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Sharing Content During A Crisis

If the past several weeks have taught us anything, it’s that you always need to have a back-up plan. One of the biggest questions we’ve had to field from our partners is what is the appropriate way to go about sharing content during a crisis?

While it may be unlikely that a global crisis such as the COVID-19 pandemic will occur on a scale such as this again, it’s clear that all businesses need a plan for sharing content during a crisis. 

Read on for what we’ve learned during this unprecedented time. 

It’s Okay To Pause

Some of the businesses we work with weren’t sure how to approach the pandemic situation, especially because new details were unfolding every moment. Others wanted to post as normal without mentioning the situation at all. 

Our take? In a crisis, it’s better to act cautiously than to not react at all. At B Squared Media, we paused our own social media activity for several days so we could feel out what we would be comfortable putting out into the world. 

While you don’t want to stop posts indefinitely, taking a few days or even a week to understand more about the situation and what your audience is finding helpful can be a great decision. 

During this time, you might even ask your followers what they want to see. Go live on Facebook or Instagram, or add a quick clip in your stories asking your followers to provide their thoughts. You can even use the question and answer box on Instagram stories to gather feedback. 

Take Stock Of What Others Are Doing

If you aren’t sure where to start when it comes to sharing content during a crisis, take a moment to observe what the accounts you are following are posting. 

Do you notice any themes? What about criticism? Look through the comments and see what people are saying. What are they reacting well to? Are there any posts that put a bad taste in your mouth?

Are brands sticking to their regular publishing schedule or are they posting less often? How often are you comfortable posting?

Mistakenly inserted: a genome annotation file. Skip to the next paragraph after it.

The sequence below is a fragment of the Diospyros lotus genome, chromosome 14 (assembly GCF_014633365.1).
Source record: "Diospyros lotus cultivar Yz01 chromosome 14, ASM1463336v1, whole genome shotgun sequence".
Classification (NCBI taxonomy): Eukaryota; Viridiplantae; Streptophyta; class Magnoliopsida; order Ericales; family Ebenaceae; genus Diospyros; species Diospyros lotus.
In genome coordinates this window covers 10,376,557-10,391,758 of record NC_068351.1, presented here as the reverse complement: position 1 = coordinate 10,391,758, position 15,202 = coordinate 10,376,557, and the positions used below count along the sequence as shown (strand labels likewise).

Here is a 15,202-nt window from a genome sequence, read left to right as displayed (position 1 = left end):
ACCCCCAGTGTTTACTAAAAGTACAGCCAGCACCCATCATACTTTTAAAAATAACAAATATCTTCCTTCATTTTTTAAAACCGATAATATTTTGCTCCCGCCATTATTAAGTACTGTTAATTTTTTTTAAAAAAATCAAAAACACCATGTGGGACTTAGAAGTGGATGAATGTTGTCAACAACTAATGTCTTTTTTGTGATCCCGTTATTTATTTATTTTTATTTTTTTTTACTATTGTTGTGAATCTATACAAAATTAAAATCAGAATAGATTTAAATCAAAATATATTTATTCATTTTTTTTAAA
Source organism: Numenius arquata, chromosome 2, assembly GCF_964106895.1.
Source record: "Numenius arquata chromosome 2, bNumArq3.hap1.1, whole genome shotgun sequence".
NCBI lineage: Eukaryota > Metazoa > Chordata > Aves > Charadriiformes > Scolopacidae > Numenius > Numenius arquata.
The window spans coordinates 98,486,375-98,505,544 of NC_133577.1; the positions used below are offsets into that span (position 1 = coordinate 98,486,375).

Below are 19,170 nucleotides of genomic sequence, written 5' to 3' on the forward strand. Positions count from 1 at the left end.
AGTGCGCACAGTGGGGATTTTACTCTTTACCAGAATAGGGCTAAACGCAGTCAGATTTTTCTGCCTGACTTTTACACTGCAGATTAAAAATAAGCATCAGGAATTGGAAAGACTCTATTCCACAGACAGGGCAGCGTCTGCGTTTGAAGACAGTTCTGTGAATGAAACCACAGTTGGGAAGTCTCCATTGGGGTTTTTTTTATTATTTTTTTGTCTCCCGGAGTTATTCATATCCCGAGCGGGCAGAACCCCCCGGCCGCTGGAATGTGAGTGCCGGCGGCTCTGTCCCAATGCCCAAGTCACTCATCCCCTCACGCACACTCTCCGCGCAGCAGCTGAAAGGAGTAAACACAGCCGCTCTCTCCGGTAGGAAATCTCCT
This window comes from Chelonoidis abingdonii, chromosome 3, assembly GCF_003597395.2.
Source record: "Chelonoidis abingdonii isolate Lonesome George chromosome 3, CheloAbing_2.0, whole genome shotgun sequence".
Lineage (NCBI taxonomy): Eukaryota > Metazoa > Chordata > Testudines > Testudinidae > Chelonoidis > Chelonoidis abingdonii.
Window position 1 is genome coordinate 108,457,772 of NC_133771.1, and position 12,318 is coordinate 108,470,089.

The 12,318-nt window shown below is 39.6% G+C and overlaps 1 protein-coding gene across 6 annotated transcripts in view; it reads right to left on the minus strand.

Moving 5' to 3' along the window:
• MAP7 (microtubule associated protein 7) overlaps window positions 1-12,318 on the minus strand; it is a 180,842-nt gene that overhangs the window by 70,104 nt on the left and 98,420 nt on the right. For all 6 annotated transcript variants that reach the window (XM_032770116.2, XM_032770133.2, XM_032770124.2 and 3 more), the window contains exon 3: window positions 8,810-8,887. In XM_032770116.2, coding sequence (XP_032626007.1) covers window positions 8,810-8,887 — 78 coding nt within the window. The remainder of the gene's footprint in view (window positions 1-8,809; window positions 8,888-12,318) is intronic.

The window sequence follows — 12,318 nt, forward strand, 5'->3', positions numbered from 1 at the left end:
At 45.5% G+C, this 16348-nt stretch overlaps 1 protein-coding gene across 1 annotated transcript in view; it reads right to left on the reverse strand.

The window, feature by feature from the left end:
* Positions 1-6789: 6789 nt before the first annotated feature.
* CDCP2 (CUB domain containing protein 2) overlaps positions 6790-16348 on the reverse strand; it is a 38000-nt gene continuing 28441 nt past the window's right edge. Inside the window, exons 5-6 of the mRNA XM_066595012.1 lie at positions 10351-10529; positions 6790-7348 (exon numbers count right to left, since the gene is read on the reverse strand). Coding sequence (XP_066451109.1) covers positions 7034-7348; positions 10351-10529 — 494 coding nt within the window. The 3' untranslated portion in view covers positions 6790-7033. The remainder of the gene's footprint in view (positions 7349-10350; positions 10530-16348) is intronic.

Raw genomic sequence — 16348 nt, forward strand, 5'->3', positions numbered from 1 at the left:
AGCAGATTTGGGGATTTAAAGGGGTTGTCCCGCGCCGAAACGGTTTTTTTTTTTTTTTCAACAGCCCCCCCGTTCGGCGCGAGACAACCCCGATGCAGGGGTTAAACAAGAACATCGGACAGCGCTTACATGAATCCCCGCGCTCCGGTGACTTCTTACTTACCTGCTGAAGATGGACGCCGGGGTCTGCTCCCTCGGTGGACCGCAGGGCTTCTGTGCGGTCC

Create a vision board of sorts with posts that you enjoyed or content that you find relatable and inspiring.  Make sure to also note a few examples of content you wouldn’t want on your own accounts. Then share those examples with your team so you can start brainstorming. 

Pay Attention To New Developments

You don’t need to constantly watch the news, but being aware of headlines during a crisis is of utmost importance. 

If you’re unaware of what’s happening, you increase your chances of making a major faux pas. Paying attention to milestones of the crisis, whether positive or negative, will help you determine what kind of content is appropriate to share. 

For example, you don’t want to encourage your followers to take a walk on the beach if your area has closed local beaches. And you don’t want to post something overly enthusiastic if the news is focusing on a jump in fatalities.

Long story short, check-in with the headlines once or twice a day and tweak planned content as needed. 

Keep A Pulse On Trends

While in the world of content it’s always important to take stock of trends, it’s even more important during a crisis. You may have noticed a number of different social trends unfolding during the COVID quarantine. From conference call bingo to the #FirstPhotoChallenge and Tiger King memes, there’s no shortage of content ideas